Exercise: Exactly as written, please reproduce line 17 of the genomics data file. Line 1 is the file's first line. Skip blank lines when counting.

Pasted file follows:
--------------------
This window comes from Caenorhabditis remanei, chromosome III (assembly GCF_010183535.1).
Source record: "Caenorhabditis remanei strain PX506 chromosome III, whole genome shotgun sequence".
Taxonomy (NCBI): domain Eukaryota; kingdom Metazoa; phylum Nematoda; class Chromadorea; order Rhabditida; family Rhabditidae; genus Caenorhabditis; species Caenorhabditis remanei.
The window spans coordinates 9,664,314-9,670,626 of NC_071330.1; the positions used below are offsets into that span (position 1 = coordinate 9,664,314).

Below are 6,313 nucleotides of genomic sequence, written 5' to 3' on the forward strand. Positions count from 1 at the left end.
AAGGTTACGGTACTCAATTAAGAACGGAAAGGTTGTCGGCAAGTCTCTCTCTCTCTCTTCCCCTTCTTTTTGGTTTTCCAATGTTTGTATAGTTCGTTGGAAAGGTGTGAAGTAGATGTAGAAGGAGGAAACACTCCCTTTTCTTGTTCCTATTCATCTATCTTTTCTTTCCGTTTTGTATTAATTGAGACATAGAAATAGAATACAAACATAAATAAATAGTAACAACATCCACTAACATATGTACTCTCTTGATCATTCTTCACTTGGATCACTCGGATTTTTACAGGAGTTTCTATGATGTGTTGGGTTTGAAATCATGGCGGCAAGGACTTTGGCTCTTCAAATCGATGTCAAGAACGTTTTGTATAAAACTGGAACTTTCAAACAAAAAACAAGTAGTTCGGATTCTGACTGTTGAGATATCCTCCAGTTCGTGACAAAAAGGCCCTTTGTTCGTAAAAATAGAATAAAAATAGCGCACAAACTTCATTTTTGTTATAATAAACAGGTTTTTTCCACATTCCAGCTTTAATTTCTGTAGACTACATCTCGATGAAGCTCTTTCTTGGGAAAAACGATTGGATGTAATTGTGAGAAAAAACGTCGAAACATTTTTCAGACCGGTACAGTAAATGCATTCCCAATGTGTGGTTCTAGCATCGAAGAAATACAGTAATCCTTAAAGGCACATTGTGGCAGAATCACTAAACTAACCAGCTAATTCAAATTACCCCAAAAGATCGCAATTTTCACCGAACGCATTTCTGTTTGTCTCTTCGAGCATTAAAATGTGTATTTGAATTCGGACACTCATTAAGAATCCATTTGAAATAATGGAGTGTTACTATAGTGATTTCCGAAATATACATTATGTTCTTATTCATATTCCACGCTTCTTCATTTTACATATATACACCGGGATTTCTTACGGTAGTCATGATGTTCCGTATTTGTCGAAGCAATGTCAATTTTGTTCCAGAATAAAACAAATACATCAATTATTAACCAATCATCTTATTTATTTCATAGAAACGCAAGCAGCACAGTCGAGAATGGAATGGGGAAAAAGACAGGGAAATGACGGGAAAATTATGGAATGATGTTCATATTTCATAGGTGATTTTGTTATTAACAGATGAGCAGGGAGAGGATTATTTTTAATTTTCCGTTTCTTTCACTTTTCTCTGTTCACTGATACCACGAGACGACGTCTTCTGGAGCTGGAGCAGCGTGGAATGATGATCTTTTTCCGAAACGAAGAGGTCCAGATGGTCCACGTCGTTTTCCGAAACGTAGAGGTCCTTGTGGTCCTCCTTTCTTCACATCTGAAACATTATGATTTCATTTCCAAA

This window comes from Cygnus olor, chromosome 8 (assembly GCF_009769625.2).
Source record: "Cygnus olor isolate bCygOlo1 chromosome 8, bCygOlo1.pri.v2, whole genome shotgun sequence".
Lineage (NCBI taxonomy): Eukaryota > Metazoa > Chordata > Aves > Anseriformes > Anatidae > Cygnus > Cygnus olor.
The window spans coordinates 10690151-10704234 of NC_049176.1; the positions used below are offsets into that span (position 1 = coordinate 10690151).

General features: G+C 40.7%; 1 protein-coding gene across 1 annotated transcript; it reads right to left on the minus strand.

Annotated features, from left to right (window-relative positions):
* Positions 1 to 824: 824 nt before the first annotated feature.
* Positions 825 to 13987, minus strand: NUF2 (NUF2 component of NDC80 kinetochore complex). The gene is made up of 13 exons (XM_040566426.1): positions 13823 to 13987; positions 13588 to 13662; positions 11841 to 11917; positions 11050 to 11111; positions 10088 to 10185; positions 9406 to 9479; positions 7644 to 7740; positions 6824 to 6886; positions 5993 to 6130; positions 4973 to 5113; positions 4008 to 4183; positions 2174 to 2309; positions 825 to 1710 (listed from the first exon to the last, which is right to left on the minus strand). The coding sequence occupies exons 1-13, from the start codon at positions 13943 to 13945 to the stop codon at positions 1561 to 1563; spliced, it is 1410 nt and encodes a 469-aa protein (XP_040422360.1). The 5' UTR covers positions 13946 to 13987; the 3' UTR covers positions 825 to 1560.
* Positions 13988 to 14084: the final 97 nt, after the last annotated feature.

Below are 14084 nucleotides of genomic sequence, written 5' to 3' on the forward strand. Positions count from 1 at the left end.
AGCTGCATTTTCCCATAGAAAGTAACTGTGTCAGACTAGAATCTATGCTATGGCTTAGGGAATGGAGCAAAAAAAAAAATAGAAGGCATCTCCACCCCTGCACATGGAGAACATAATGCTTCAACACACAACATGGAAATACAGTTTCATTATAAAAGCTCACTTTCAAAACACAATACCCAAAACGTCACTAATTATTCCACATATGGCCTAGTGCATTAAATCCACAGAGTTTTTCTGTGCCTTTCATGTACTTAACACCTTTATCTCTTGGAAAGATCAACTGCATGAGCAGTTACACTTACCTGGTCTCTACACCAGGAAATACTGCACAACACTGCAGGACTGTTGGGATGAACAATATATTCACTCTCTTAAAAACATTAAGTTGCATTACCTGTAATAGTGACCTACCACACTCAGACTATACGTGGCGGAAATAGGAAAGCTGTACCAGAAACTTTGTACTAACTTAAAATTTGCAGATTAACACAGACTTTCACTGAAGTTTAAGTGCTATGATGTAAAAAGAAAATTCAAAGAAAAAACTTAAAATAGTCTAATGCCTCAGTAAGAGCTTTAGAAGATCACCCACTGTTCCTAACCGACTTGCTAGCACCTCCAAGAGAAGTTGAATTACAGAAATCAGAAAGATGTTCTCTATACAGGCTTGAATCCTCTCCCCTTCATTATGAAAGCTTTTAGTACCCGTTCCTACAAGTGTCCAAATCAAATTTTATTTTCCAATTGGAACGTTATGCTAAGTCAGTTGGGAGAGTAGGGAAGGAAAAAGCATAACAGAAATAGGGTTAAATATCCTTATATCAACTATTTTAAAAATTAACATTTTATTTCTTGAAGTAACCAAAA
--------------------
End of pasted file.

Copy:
AGCTGCATTTTCCCATAGAAAGTAACTGTGTCAGACTAGAATCTATGCTATGGCTTAGGGAATGGAGCAAAAAAAAAAATAGAAGGCATCTCCACCCCTGCACATGGAGAACATAATGCTTCAACACACAACATGGAAATACAGTTTCATTATAAAAGCTCACTTTCAAAACACAATACCCAAAACGTCACTAATTATTCCACATATGGCCTAGTGCATTAAATCCACAGAGTTTTTCTGTGCCTTTCATGTACTTAACACCTTTATCTCTTGGAAAGATCAACTGCATGAGCAGTTACACTTACCTGGTCTCTACACCAGGAAATACTGCACAACACTGCAGGACTGTTGGGATGAACAATATATTCACTCTCTTAAAAACATTAAGTTGCATTACCTGTAATAGTGACCTACCACACTCAGACTATACGTGGCGGAAATAGGAAAGCTGTACCAGAAACTTTGTACTAACTTAAAATTTGCAGATTAACACAGACTTTCACTGAAGTTTAAGTGCTATGATGTAAAAAGAAAATTCAAAGAAAAAACTTAAAATAGTCTAATGCCTCAGTAAGAGCTTTAGAAGATCACCCACTGTTCCTAACCGACTTGCTAGCACCTCCAAGAGAAGTTGAATTACAGAAATCAGAAAGATGTTCTCTATACAGGCTTGAATCCTCTCCCCTTCATTATGAAAGCTTTTAGTACCCGTTCCTACAAGTGTCCAAATCAAATTTTATTTTCCAATTGGAACGTTATGCTAAGTCAGTTGGGAGAGTAGGGAAGGAAAAAGCATAACAGAAATAGGGTTAAATATCCTTATATCAACTATTTTAAAAATTAACATTTTATTTCTTGAAGTAACCAAAA